2G RF tools optimize capacity in PCS networks
A new generation of RF tools is emerging that can save time and money in optimizing newly launched PCS networks to their capacity potential. Forward projections of network performance under increasing traffic load are required to accomplish optimization, based on actual switch data.
PCS networks will be capable of handling more than 10 times the capacity of their analog cellular counterparts at maturity-in terms of offered traffic load density in erlangs per square kilometer. This is not only because of the additional channels per sector afforded by using digital technology, but also because of the smaller cells that can be used and the distributed switching and call processing of the base station controller (BSC). Networks will be optimum if the capacity matches the geographic pattern of offered traffic load.
The increased capacity will be achieved with increased capital costs. Mistakes in building more costly infrastructure, compared with the competition, may limit the viability of the network in any given market.
Many of us have been surprised that initial PCS launches often require more cells than originally expected to cover an area. Other cost variables also affect PCS network expansion. They depend on the geographic patterns of traffic load with subscriber growth, expanded services and rate plans. These patterns are difficult to predict in advance because of competition and rapid technology advances.
The roadmap to avoid costly mistakes for phased capital expenditures in infrastructure requires forward projections of network performance under increasing traffic load. Such projections will use actual traffic data from the switch as a basis and will define decision points for capital investment in a portion of the network. Decision milestones include:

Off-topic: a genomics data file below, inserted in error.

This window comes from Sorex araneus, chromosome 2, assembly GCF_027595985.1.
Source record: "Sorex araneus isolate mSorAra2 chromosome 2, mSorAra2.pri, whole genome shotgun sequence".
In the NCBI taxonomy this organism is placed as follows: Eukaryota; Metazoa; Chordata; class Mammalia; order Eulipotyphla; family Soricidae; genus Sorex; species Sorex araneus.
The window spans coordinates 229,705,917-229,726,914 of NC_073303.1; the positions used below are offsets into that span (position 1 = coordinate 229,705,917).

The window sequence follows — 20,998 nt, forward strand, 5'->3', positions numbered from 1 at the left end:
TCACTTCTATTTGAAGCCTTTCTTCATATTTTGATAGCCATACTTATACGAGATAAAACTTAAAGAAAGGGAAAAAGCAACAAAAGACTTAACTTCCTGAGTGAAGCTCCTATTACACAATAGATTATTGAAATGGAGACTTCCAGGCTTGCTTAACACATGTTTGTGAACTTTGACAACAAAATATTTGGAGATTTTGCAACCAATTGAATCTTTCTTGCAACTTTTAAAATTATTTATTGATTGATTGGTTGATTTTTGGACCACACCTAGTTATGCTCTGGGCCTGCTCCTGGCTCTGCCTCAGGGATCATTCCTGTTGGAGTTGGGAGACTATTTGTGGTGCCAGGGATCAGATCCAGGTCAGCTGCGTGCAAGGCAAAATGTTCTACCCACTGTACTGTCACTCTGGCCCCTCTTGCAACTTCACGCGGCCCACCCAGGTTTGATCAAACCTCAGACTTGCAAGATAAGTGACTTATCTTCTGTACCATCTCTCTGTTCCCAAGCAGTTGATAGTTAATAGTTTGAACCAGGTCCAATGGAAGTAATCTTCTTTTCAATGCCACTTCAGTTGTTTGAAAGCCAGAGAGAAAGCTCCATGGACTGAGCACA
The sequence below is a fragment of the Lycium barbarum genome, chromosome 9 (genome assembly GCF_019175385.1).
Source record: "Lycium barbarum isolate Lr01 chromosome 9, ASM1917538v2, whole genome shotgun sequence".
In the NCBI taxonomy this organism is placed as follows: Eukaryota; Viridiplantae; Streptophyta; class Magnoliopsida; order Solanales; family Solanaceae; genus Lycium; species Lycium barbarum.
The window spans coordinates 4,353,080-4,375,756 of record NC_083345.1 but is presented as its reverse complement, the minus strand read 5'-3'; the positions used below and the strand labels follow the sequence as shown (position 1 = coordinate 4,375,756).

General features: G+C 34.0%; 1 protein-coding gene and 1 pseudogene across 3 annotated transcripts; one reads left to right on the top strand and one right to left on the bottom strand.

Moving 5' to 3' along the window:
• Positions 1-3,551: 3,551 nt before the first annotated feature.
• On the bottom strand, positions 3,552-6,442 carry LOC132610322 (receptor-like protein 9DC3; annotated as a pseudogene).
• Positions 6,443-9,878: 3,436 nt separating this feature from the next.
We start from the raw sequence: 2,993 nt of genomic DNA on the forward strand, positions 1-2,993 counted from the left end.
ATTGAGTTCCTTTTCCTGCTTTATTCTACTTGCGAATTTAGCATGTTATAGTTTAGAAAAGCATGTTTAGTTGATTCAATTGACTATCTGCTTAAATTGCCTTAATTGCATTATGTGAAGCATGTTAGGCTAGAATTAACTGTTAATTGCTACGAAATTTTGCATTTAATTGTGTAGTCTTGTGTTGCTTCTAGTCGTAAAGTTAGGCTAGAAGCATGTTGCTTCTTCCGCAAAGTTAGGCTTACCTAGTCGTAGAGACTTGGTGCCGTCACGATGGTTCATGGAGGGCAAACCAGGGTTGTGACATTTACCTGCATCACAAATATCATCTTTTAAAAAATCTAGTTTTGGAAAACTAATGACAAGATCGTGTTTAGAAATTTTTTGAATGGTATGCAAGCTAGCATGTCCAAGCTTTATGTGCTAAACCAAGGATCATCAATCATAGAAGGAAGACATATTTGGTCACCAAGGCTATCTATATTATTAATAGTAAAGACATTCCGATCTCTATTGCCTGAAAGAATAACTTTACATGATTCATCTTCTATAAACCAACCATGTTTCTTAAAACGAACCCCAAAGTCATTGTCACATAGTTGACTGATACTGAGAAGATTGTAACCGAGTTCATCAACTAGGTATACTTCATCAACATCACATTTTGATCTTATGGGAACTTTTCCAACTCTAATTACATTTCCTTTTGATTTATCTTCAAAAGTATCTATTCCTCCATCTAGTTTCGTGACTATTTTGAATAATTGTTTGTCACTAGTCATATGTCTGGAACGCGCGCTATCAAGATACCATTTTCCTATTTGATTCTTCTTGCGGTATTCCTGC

* when to increase capacity with a cost-effective antenna change only. * when to add an additional carrier to an existing sector. * when to add an additional sector to an existing site. * where to add an additional site(s). * where to add an additional BSC. Such projections are beyond the capability of existing RF planning tools that incorporate empirical COST 231 models. A new generation of tools is needed to optimize existing PCS networks. Capabilities required in the new tools include: * the ability to predict coverage in small cells in the near-zone (foreground) of the base station and/or large diffracting objects. COST 231 models predict in the far-zone only. For a street-level user, the foreground boundary is at a range of 1km for every 100 feet of antenna height at PCS. Most of small cell areas are in the foreground. * the ability to predict performance for users in buildings, elevated above street level, due to building penetration. * the ability to make a true statistical prediction of C/I. * the ability to compute the data throughput rate available by considering modulator performance to time-variable interference, envelope fading, and dispersion. * the inclusion of post-processing algorithms to characterize the reflective properties of clutter by morphology. * an inherent prediction accuracy that is significantly less than the expected C/I variability of a link within the target cell due to interference (or noise rise within a CDMA cell/sector). * a sigma (S) of less than 6dB is required; cell-edge C/I S of 8.5dB is expected; the CDMA noise rise to the instability point is 6.5dB. *use of both high-resolution terrain database, with the ability to add manually derived clutter from field data, and maps.